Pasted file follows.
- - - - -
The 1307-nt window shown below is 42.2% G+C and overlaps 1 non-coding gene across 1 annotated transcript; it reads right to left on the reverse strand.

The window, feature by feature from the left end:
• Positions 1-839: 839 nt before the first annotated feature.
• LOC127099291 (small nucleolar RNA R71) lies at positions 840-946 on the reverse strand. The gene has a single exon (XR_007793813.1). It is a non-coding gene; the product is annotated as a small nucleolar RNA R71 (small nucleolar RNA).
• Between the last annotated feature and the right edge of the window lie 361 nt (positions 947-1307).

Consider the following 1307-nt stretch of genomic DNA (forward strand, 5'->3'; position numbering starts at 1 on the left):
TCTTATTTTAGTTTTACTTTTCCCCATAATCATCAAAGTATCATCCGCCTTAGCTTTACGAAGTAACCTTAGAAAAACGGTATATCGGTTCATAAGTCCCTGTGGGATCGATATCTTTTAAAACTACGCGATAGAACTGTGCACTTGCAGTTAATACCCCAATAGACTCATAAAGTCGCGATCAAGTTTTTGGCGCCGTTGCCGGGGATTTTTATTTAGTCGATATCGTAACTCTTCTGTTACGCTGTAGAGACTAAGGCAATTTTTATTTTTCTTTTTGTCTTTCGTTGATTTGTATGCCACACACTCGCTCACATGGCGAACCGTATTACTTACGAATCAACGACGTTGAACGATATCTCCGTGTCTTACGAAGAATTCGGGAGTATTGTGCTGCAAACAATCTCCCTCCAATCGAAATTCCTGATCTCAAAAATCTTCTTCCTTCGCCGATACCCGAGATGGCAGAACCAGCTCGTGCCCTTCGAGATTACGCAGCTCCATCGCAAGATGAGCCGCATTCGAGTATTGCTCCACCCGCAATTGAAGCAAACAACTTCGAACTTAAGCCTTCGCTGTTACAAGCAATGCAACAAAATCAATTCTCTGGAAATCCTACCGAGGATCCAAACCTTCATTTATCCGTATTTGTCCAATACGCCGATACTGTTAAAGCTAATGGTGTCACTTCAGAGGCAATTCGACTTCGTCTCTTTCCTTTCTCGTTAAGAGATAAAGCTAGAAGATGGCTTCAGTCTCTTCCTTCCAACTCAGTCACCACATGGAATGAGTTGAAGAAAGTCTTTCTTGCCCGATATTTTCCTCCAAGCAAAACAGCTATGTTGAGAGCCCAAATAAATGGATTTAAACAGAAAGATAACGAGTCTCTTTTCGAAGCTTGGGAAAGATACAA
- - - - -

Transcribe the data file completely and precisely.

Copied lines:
The 1307-nt window shown below is 42.2% G+C and overlaps 1 non-coding gene across 1 annotated transcript; it reads right to left on the reverse strand.

The window, feature by feature from the left end:
• Positions 1-839: 839 nt before the first annotated feature.
• LOC127099291 (small nucleolar RNA R71) lies at positions 840-946 on the reverse strand. The gene has a single exon (XR_007793813.1). It is a non-coding gene; the product is annotated as a small nucleolar RNA R71 (small nucleolar RNA).
• Between the last annotated feature and the right edge of the window lie 361 nt (positions 947-1307).

Consider the following 1307-nt stretch of genomic DNA (forward strand, 5'->3'; position numbering starts at 1 on the left):
TCTTATTTTAGTTTTACTTTTCCCCATAATCATCAAAGTATCATCCGCCTTAGCTTTACGAAGTAACCTTAGAAAAACGGTATATCGGTTCATAAGTCCCTGTGGGATCGATATCTTTTAAAACTACGCGATAGAACTGTGCACTTGCAGTTAATACCCCAATAGACTCATAAAGTCGCGATCAAGTTTTTGGCGCCGTTGCCGGGGATTTTTATTTAGTCGATATCGTAACTCTTCTGTTACGCTGTAGAGACTAAGGCAATTTTTATTTTTCTTTTTGTCTTTCGTTGATTTGTATGCCACACACTCGCTCACATGGCGAACCGTATTACTTACGAATCAACGACGTTGAACGATATCTCCGTGTCTTACGAAGAATTCGGGAGTATTGTGCTGCAAACAATCTCCCTCCAATCGAAATTCCTGATCTCAAAAATCTTCTTCCTTCGCCGATACCCGAGATGGCAGAACCAGCTCGTGCCCTTCGAGATTACGCAGCTCCATCGCAAGATGAGCCGCATTCGAGTATTGCTCCACCCGCAATTGAAGCAAACAACTTCGAACTTAAGCCTTCGCTGTTACAAGCAATGCAACAAAATCAATTCTCTGGAAATCCTACCGAGGATCCAAACCTTCATTTATCCGTATTTGTCCAATACGCCGATACTGTTAAAGCTAATGGTGTCACTTCAGAGGCAATTCGACTTCGTCTCTTTCCTTTCTCGTTAAGAGATAAAGCTAGAAGATGGCTTCAGTCTCTTCCTTCCAACTCAGTCACCACATGGAATGAGTTGAAGAAAGTCTTTCTTGCCCGATATTTTCCTCCAAGCAAAACAGCTATGTTGAGAGCCCAAATAAATGGATTTAAACAGAAAGATAACGAGTCTCTTTTCGAAGCTTGGGAAAGATACAA